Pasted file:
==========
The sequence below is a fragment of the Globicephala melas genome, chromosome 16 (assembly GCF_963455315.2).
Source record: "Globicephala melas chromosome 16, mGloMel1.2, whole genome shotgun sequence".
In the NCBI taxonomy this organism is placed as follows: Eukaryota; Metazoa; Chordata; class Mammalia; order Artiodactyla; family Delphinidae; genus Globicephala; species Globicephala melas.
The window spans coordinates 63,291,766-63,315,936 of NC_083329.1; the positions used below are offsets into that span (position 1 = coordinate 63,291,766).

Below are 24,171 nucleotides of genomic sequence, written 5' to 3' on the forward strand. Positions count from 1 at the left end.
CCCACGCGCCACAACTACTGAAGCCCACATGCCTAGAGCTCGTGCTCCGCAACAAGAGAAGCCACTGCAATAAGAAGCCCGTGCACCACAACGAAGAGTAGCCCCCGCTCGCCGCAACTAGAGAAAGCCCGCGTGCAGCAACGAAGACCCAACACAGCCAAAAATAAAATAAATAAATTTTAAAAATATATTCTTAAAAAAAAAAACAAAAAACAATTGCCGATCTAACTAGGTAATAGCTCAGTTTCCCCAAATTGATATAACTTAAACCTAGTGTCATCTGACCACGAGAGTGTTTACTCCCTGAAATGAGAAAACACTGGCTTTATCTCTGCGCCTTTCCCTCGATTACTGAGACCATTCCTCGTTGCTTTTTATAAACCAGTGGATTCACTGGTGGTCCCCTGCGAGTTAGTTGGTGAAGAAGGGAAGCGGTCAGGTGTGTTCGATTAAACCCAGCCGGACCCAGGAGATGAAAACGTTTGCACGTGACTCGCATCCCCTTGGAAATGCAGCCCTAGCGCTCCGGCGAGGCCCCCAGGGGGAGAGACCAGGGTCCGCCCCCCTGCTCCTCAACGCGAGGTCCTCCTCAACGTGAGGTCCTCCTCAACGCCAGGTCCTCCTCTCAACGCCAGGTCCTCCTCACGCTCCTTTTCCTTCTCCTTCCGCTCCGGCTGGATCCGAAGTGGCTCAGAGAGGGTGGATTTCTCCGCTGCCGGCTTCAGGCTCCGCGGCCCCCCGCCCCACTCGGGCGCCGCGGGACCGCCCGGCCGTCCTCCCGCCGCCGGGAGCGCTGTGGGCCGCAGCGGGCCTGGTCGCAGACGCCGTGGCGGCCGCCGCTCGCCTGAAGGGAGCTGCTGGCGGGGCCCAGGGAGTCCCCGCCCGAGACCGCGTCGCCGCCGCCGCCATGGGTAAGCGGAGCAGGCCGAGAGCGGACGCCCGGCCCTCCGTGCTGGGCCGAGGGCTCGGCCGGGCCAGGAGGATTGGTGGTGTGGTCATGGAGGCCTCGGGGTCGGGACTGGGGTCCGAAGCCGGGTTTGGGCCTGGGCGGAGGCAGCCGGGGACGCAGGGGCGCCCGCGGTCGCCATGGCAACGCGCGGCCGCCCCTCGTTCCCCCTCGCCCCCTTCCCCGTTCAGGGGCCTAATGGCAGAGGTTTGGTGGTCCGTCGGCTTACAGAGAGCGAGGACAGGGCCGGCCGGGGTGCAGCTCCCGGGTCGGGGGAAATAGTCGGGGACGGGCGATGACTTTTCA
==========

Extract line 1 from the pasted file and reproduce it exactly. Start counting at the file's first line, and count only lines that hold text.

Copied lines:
The sequence below is a fragment of the Globicephala melas genome, chromosome 16 (assembly GCF_963455315.2).